To ignore the conduct of the Borrower would not be reasonable to the Bank once third party rights have been created. In this background, the principle of equitable estoppel as a rule of evidence bars the Borrower from complaining of violation, the Court held.
The question of waiver of mandatory requirement of a statute was considered by the Supreme Court in depth in Commissioner of Customs, Mumbai v. Virgo Steels, Bombay and Another, (2002) 4 SCC 316 by referring to a catena of judgments beginning from the judgment of the Privy Council in AL.AR. Vellayan Chettiar (Decd.) and Others v. Government of the Province of Madras, Through the Collector of Ramnad at Madura, and Another AIR 1947 PC 197 wherein it was held that though notice under Section 80 of the Code of Civil Procedure, 1908 is mandatory, the suit would not be bad if the non-issuance of notice is waived by the party for whose benefit the provision has been enacted. Similarly, in S. Raghbir Singh Gill v. S. Gurcharan Singh Tohra and Others, (1980) Supp SCC 53 the argument that the requirement of Section 94 of the Representation of Peoples Act, 1951 cannot be waived was rejected observing that a privilege conferred or a right created by a statute, if it is solely for the benefit of a party, the said party can waive it. However, where a provision enacted is founded on public policy, the courts would be slow to apply the doctrine of waiver. The doctrine applies in the first situation as the right to waive inheres in the concept of personal privilege and right. Reference in this regard can be also made to the ratio in Krishan Lal v. State of J&K (1994) 4 SCC 422 and Martin & Harris Ltd. v. VIth Additional Distt. Judge and Others. (1998) 1 SCC 732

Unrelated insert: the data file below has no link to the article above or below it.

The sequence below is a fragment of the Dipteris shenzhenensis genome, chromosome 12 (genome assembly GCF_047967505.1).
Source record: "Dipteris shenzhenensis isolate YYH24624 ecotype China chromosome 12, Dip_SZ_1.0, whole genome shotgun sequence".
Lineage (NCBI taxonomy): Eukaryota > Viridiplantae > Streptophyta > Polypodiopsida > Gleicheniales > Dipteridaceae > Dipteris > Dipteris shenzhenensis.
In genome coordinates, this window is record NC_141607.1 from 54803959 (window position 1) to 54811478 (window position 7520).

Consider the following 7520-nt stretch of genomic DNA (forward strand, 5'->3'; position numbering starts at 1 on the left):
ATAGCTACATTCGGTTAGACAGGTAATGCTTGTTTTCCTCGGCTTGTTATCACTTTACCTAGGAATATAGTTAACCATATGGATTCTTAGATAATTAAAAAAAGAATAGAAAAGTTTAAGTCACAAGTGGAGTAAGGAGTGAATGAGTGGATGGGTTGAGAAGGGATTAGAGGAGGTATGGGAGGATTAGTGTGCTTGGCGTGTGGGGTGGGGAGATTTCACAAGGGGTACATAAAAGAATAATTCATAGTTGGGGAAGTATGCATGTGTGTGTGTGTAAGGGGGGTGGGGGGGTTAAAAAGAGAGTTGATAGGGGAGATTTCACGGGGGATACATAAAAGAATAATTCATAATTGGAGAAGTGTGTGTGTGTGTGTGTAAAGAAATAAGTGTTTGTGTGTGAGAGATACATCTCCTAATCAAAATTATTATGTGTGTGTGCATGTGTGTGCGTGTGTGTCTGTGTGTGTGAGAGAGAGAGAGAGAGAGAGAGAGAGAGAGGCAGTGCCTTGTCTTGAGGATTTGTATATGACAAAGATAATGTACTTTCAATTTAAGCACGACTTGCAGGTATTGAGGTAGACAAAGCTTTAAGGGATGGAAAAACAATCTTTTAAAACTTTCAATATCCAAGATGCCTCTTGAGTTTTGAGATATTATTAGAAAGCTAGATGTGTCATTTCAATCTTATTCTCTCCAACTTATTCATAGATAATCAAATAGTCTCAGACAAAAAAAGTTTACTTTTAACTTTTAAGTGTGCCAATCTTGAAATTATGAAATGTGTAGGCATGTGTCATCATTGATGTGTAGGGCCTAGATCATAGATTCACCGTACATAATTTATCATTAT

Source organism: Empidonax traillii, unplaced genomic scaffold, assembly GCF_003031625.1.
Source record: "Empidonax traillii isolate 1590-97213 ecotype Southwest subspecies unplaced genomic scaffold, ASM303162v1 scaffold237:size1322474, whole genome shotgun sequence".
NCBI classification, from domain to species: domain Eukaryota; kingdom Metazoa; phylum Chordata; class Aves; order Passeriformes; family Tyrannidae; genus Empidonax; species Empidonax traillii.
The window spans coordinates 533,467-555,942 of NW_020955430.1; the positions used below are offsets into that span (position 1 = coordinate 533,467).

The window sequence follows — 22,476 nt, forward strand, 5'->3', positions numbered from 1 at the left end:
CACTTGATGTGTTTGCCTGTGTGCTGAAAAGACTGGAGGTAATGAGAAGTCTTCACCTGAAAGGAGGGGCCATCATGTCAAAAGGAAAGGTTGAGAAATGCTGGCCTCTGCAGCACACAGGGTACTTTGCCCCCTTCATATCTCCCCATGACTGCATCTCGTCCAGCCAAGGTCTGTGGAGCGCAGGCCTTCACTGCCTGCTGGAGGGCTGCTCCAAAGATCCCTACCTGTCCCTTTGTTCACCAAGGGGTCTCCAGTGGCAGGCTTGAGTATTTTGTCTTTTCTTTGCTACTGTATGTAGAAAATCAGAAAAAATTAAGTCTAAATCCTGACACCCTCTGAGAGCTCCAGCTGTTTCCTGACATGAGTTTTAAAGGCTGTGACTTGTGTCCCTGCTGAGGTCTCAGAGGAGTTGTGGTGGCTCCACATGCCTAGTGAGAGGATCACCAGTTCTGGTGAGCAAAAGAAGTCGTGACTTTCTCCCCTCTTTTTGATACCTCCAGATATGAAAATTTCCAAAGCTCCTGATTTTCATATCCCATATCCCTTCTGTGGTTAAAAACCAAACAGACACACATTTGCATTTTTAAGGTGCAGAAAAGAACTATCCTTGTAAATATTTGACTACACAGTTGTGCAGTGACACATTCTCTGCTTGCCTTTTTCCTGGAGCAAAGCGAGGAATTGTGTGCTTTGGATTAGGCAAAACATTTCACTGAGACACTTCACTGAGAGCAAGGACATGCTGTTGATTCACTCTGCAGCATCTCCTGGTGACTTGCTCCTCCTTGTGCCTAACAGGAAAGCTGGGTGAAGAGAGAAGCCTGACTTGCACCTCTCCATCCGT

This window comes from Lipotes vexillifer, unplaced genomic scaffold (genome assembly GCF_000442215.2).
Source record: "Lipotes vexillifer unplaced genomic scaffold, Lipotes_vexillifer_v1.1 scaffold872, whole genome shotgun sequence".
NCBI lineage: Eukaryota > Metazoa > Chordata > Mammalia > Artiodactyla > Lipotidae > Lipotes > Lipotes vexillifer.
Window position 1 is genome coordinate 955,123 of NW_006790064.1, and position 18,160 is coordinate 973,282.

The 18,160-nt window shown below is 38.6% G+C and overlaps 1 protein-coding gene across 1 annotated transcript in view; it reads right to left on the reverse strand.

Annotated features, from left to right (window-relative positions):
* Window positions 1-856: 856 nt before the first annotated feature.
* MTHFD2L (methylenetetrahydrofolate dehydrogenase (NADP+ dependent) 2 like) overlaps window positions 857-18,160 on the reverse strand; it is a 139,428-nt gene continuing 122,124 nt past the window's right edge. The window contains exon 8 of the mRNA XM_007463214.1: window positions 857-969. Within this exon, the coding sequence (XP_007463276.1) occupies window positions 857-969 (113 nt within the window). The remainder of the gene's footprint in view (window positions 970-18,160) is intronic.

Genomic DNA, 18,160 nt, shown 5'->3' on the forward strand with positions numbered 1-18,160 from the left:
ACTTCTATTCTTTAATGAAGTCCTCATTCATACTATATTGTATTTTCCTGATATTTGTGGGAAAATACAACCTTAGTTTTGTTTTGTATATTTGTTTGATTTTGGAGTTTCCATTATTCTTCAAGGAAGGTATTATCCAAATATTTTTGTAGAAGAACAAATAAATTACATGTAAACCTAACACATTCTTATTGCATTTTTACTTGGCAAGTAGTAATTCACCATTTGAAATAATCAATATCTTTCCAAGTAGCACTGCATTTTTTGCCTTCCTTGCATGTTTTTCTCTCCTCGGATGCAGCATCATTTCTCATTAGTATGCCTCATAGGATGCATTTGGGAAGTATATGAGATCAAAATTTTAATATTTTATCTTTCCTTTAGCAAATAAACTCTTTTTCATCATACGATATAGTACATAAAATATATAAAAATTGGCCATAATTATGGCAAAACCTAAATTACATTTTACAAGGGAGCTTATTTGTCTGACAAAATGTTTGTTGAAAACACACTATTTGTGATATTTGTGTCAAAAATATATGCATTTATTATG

In Bank of India and Others v. O.P. Swarnakar and Others, (2003) 2 SCC 721 and in Shri Lachoo Mal v. Shri Radhey Shyam, (1971) 1 SCC 619 the Supreme Court elucidated the general principle that everyone has a right to waive and to agree to renounce an advantage of law or rule made solely for the benefit and protection of the person in private capacity. If a party gives up the advantage that could be taken of a particular position in law, it cannot later be permitted to change and turn around so as to avail of that advantage. However, this rule will not apply when there is a prohibition against contracting out of the statute, which prohibition would have its consequences or in case the waiver would be contrary to public policy. Further, a person cannot waive a right of a third person.
This principle has been subsequently followed in Pravesh Kumar Sachdeva v. State of Uttar Pradesh and Others, (2018) 10 SCC 628 to hold that waiver is abandonment of a right which normally everybody is at liberty to waive. Waiver is nothing unless it amounts to release, albeit it can be adduced from acquiescence or may be implied. The essence of waiver is an estoppel and they are questions of conduct and, therefore, necessarily determined on the facts of each case. As a rule and judicial policy, the courts of law do not allow a litigant to take inconsistent position to gain advantage through the aid of judicial proceedings.
The judgement of the Supreme Court can be downloaded below.